Sylvia: I get that, but it also signifies the end of an era, a final point in the history of a relationship or process. That’s sad, wouldn’t you agree?

Erma: Sylvia, stop. Not every morsel of life needs to be qualified as happy or sad. It’s not that simple–or in your case, that complicated. Some times, most times in fact, firsts and lasts just happen. It’s not until you look back and you are in the thick or thin of another life experience that you can even begin to really define the impact of a beginning or an end.

Sylvia: Okay, for once I’m going to sit back with my mouth shut and let you explain. At this very second, every first of my life is flashing before my eyes and as I see each of them again, I’m becoming more and more distraught. Trapped somewhere between nostalgia and progress.

Erma: Jesus, Sylvia, it’s now afternoon, and we’re just beginning. No pun intended. I’m going to grab something out of your wine fridge. So, clear your mind, and don’t think until I get back. Seriously. Do not think at all. Do not deliberate, contemplate, and above all, do not ruminate. I’m going to share with you the best and worst of firsts over a nicely chilled Pinot Gris today. You’ll see. You can’t catalog the moments of your life as happy or sad, or as beginnings or endings for that matter. You can only define each moment as a first, for better or worse.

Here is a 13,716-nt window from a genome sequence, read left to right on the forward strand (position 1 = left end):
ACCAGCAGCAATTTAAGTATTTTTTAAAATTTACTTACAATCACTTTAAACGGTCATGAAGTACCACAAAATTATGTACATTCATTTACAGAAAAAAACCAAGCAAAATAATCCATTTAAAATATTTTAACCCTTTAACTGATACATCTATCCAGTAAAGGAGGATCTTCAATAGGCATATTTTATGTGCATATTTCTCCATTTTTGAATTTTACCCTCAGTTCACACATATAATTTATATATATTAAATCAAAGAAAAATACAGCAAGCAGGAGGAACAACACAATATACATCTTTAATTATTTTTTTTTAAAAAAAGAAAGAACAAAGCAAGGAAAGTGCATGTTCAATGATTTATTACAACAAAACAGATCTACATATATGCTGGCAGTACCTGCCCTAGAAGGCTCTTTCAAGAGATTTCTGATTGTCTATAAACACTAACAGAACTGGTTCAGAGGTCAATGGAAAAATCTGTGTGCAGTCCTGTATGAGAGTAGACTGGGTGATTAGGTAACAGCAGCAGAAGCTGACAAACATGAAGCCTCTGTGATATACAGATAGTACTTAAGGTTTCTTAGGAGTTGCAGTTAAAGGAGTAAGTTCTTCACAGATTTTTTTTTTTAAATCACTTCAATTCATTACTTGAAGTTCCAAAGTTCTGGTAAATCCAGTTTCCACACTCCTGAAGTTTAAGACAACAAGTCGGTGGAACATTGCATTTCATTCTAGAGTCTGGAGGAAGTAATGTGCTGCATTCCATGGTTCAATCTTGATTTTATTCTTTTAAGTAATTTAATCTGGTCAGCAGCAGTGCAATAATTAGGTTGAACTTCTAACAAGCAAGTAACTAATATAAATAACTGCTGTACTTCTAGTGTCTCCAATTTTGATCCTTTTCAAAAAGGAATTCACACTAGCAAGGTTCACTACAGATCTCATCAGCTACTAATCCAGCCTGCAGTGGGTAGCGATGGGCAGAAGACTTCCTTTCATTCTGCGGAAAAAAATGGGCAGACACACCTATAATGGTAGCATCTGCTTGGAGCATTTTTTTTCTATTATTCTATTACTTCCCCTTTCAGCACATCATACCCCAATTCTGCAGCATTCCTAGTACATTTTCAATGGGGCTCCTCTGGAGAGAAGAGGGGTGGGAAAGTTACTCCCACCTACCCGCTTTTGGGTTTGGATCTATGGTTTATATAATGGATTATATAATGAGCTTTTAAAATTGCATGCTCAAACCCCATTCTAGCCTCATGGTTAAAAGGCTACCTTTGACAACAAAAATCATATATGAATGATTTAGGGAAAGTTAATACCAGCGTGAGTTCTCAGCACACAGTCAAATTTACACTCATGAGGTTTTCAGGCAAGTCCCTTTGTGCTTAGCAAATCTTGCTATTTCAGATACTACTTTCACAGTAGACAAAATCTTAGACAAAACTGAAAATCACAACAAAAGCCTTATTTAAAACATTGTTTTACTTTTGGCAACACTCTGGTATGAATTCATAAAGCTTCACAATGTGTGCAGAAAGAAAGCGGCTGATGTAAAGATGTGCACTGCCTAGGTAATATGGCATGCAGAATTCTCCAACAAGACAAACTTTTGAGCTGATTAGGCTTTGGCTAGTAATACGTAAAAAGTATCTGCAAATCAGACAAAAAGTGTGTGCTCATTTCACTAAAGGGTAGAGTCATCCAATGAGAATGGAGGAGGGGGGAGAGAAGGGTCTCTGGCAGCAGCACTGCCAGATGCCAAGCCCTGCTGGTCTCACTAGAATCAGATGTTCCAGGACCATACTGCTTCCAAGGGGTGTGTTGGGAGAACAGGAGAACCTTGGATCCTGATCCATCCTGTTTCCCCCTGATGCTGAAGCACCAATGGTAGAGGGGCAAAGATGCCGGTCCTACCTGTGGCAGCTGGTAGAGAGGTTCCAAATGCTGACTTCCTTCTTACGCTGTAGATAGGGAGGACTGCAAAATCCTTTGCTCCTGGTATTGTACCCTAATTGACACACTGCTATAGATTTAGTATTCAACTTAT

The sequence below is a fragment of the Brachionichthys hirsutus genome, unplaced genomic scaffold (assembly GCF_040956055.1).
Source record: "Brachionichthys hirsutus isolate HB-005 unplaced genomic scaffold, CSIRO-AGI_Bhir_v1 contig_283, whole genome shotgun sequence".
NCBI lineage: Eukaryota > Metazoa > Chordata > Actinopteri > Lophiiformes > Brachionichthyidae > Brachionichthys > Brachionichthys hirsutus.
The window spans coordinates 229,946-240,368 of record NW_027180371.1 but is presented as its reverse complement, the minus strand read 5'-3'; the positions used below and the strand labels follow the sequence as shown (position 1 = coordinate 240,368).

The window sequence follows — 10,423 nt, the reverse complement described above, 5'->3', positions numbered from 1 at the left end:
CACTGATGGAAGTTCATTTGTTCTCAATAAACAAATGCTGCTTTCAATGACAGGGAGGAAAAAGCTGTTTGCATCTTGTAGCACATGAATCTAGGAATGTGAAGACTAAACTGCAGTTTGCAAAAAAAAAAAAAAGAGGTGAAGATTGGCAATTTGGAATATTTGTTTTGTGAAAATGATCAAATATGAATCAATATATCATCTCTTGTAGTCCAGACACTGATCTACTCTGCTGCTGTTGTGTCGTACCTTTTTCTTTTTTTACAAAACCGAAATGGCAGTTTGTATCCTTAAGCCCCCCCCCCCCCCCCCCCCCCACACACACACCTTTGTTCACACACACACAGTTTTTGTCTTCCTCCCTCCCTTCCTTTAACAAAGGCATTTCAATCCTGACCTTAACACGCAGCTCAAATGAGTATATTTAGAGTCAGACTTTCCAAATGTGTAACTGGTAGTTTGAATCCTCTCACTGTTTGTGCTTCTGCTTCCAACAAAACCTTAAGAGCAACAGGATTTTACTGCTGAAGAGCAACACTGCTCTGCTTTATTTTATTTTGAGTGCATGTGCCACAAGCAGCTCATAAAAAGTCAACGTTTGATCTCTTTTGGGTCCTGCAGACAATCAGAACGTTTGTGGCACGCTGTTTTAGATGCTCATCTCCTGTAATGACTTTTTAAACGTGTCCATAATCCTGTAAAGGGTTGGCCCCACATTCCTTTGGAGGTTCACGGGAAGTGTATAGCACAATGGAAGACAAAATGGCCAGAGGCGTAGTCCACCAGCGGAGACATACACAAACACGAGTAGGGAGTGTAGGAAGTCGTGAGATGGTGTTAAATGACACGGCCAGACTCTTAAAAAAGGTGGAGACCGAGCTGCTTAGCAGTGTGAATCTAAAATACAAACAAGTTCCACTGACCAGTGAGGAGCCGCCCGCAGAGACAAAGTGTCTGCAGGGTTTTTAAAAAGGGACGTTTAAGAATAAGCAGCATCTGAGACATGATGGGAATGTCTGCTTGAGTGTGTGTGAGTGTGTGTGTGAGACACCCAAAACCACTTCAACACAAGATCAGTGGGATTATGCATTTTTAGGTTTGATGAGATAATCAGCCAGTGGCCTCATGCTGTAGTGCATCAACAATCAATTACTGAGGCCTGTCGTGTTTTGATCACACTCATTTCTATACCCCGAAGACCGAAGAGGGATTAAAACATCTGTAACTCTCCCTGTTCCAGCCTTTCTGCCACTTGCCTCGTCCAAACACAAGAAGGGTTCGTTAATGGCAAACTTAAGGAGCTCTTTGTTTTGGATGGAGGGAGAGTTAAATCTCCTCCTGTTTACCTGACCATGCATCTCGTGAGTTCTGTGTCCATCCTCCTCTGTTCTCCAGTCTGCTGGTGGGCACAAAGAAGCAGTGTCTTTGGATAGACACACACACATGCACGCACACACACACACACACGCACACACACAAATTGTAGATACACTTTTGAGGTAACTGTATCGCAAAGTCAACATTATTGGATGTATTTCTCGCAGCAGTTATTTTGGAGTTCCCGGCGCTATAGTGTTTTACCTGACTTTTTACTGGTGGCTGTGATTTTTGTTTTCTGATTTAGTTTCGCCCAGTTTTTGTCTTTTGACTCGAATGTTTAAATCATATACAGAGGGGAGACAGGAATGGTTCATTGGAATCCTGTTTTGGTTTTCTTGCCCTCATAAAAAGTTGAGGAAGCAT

Firsts are when and where life takes place. All of it. Every moment. Some actions and events seem repetitive, and indeed they are! That does not mean that they aren’t different though. Two moments in time are never identical. Erma learned this powerful tidbit over the last seven-plus decades, and that fact alone imparted credibility to her words, even as she explained how brushing her teeth each morning had become firsts for her. She illustrated how she had gone from grinning ear-to-ear as she brushed her pearly whites each day of her teens and twenties to watching a reflection of a waning smile as she lost enamel and gained wine and coffee stains in her forties and fifties. And now, as she thought about those decades of brushing, Erma introduced more examples of firsts. Caps, crowns, root canals, veneers, and partials. “See, Sylvia. There are no instant replays or do-overs. Each brushing is and was a first. Each day is a first.” All of this seemed obvious and a bit comical as Erma so often tried to weave a lesson with just a dash of whimsy. It should have been clear, but it wasn’t to Sylvia. Until she and Erma mulled it over and hashed it out, Sylvia hadn’t considered that firsts represent both the best and worst of life.